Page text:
From the book  Jewish towns and villages  
(Yidishe Shtet, Shtetlekh un Dorfishe Yishuvim in Lite)

by Berl Kagan

(pages 549-551)

 

             Rumshishok           Rumsiskes

 

District of Kovno. Quite an old place. Already mentioned in documents of 1381. In 1760 it belonged to Count Broinoff and in 1775 to Baron Mat Ziniev.

 

Between 1842 and 1880 there were  in Rumshishok 24 subscribers of rabbinical books.

 

In a list of volunteers of 1872 for the sake of people suffering from hunger in big parts of Lithuania, there were many from Rumshishok. The fund raisers were: Michal Shraga Kadishon, Tuvia Segal.

 

In two lists of contributors of 1899 to help build Eretz Israel, there were Jews from Rumshishok. The deputies in one list were Zemach Feldstein, Nachum-Eliyah Yog. In a second list – Rabbi Eliyahu Levin.

 

Before the First World War, about 450 Jews lived in Rumshishok, in 1923 – 288 and before the ruin –  about 200. Jews occupied themselves with commerce, stores and labor.

 

The Lithuanian expulsion occurred in Rumshishok in May 1915. Police had warned the farmers not to hire out  carts to the Jews. Nevertheless, part of the Jews  succeeded to obtain carts for the old and small children and some garmets. When the head of police saw this, he shouted at the pesants: “Why were they helping the Jewish traitors.” The peasants dispersed and the Jews had to drag themselves by foot to another place, with  their cargo and old people. Before the expulsion, Cossacs organized a pogrom against the Jews.

 

Rabbis

 

Rabbi Meir Duber, son of Rabbi Moshe Eliezer Pagir, from 1866 until 1891, later  as second rabbi in Keidan. He emigrated to America where he died in 1906. He published Yad Meir (Meir’s monument), Likutei Yaacov (Yaacov’s gatherings), Piskei halachot  (Decisions of laws).

 

 

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Rabbi Eliyahu, son of Rabbi Shmuel Hacohen Levin. He lived in 1890 and at the beginning of the 20th century.

 

Rabbi Aharon Bendet Hacohen Schmidt, later Rabbi in Wizshun. Died in 1965 in Tel-Aviv at the age of 106.

 

Rabbi Israel Goldman.

 

Rabbi Aharon Grozovsky, died in 1937, at the age of 44.

 

From about the  second quarter of the 19th century,  lived here the teacher Rabbi Joseph Eliashberg who taught before  in Tzaikishok and in his  last years emigrated to Eretz Israel. He was the father of Rabbi Mordechai Eliashberg, born in 1817 in Tzaikishok and  head of court in Zhezmer and Boisk (Latvia). He was a know pro-Zionist thinker. His books are considered as basic books of the religious Zionism. The Gaon Rabbi Avraham Yitzhak Kook said that “his views on the future of the nation and its hopes” were influnced by the books of Rabbi Mordechai.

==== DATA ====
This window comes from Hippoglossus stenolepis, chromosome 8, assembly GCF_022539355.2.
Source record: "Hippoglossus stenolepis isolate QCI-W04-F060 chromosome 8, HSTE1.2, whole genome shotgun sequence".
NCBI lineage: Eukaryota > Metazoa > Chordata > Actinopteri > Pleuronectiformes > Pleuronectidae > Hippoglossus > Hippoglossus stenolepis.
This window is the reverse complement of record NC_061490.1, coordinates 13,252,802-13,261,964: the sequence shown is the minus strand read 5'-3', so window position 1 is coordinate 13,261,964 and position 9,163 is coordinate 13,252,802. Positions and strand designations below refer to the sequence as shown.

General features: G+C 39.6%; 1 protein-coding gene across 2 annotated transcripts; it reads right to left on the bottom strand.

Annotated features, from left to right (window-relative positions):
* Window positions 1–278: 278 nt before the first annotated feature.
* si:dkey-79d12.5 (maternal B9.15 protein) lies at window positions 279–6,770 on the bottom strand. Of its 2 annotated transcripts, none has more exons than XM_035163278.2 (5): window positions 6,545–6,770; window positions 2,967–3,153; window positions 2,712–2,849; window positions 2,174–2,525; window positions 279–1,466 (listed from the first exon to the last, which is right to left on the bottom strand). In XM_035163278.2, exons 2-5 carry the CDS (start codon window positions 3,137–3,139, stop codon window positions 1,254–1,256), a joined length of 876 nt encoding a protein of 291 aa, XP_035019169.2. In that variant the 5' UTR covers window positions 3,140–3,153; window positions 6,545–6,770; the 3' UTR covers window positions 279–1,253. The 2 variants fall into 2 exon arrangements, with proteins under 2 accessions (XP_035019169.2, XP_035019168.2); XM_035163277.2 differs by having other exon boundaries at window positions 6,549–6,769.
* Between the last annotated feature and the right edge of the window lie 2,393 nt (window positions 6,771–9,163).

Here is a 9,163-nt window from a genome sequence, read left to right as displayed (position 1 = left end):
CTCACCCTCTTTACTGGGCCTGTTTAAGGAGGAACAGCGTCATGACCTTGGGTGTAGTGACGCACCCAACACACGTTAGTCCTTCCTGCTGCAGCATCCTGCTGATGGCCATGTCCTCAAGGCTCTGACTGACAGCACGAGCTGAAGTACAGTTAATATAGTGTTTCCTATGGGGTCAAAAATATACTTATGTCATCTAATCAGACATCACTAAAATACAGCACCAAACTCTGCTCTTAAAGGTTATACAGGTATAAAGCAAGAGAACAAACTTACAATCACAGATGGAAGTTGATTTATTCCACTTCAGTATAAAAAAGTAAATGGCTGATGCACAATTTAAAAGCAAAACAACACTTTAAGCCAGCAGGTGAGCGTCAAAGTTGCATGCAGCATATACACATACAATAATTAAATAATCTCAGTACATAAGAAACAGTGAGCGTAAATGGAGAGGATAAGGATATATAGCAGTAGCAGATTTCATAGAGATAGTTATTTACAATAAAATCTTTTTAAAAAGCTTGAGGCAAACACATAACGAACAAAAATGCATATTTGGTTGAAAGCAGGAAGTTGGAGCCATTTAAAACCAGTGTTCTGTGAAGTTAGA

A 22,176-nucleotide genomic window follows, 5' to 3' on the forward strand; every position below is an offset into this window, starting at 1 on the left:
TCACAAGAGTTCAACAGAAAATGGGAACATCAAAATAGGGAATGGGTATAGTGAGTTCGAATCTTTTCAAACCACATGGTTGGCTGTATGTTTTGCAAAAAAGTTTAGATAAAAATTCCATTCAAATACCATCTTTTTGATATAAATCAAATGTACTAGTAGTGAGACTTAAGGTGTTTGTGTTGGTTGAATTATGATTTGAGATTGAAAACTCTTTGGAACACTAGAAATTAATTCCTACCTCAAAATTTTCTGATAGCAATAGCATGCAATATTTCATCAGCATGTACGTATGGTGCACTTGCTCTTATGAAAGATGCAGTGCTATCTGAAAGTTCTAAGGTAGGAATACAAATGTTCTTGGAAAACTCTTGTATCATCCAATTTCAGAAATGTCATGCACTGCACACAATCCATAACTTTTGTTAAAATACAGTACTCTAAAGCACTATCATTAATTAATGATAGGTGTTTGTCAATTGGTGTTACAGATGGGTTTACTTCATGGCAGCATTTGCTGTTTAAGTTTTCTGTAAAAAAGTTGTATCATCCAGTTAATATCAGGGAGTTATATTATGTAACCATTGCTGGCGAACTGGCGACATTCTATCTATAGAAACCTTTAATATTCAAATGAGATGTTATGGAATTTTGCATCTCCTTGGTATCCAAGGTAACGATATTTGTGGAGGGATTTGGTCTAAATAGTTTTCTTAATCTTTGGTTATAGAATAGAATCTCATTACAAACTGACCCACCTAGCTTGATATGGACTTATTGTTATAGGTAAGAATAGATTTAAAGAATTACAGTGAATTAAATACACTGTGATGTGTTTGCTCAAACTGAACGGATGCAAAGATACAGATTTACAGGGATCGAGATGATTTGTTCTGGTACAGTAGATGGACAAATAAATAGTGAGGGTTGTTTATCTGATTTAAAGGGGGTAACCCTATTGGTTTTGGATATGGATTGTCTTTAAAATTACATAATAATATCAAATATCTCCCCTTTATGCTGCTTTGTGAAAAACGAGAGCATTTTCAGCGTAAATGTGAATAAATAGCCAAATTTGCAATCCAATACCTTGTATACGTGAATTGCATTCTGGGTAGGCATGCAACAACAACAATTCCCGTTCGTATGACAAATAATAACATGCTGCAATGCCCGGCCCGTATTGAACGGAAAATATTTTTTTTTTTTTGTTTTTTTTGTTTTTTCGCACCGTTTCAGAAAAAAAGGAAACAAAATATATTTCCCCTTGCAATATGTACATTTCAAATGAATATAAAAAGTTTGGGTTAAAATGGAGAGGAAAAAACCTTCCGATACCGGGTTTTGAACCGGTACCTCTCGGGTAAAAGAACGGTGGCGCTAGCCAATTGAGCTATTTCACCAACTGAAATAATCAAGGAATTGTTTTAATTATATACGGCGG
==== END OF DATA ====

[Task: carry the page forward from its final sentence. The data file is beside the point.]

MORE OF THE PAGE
Natives

 

Rabbi Yehuda Leib, son of Rabbi Yitzhak Katz (Rabbi Leibele from Rumshishok), sharp and expert. One of the most important Jews in Vilna.

In 1798, a Jew, who supported the Hasidim, was brought before him and another dignitary from Vilna. (As it is known, the Vilna Gaon had declared a herem, a ban, on the Hasidim). He died in 1906. Shai Fein writes that he was one of the sharpest in the generation of the Gaon of Vilna.

 

Rabbi Chaim Elchanan Tzadikov (known as Rabbi Chaim from Rumshishok). Born in 1813. He was one of the most known magidim (preachers) in his generation. He was one of those who frequented the house of the Vilna Gaon who said about him that he was worthy of the title of Gaon. Abe Kahan, redactor of the Forwerts, wrote in his memoirs that Rabbi Chaim from Rumshishok was the most interesting figure among the magidim (preachers) of his time. He used to draw the pictures of his allegories with a great displaying force, elevated by humor. In  Fruit tree, A’ by S.A. Fridenstein,  a story is related, in his name, about the Gaon  “Shaagat Arye” (Lion’s roar”) and the last Rabbi of Vilna, Rabbi Shmuel, author of “More Chayim” (Teaching life), Vilna 5735, interpretation of Job, with text). Died 1883.

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Rabbi Joseph, son of Rabbi Yehuda of Rumshishok, one of the Ashkenazi scholars in Jerusalem. Died there in 1870.

 

Rabbi Yaacov, son of Rabbi Israel Katz. Born in 1863. In Hirshel’s Yeshivah in Slobodka. From 1906, Rabbi in Klikol. During the First World War, Rabbi in Homel and later in Zhager. From 1920 until his death in 1923 – in Wildingen (Germany).

 

Shimon Gens, born in 1907. Studied philosophy at the university of Kovno. From 1935 in Eretz-Israel. Wrote in Galim (Waves),  Netivot (Paths) – Kovno, Ktuvim (Written), Turim (Columns), Ha’aretz, Al Hamishmar, Davar – Tel-Aviv. Published articles on literature and theater in the Kovno newspapers: Iddishe Shtime, Dos Wort, Folksblat. Redacted the journals Ptach and Paam – Kovno. Author of “Hitler reads the Bible” (Tel-Aviv 1940). Translated into Hebrew Voropianov Polius’ Tayasei Hakotev (The pole’s pilots) (Tel-Aviv 1940)

 

 

Bibliography:

   

Hamagid 1872: 11;  Hameilitz, 1899: 62, 213;  S.J. Yatzkan,  Rabbi Eliyahu of Vilno, Warsaw,  5670, page 120; Abe Kahan, Pages from my life, New-York 1926, page 164; Israel Klausner, story of the old cemetery of Vilna, 5695; “Rabbi Mordechai Eliashberg”, Jerusalem, 5696, pages 7, 11, etc.

 

Israel Klausner, Vilna during the period of the Gaon, Jerusalem, 5702, page 28; Memorial book of Keidan, Tel-Aviv, 1977, page 189; the story of Keidan, page 11; A.L. Frumkin,  The annals of Jerusalem’s wises, C,  Jerusalem, 246; Faithful City, 204; the story of the Jewish Yeshivah in Kurland, page 54; the city of Vilna, 125; lexicon, 2; Book of the subscribers, 8153; Ohaley Shem (God’s tents), 113; Lita, 2, page 99; Yahadut Lita, 3.

 

J. Totoraitis, Suduvijos Suvalkijos Istorija, pages 393; Black Book.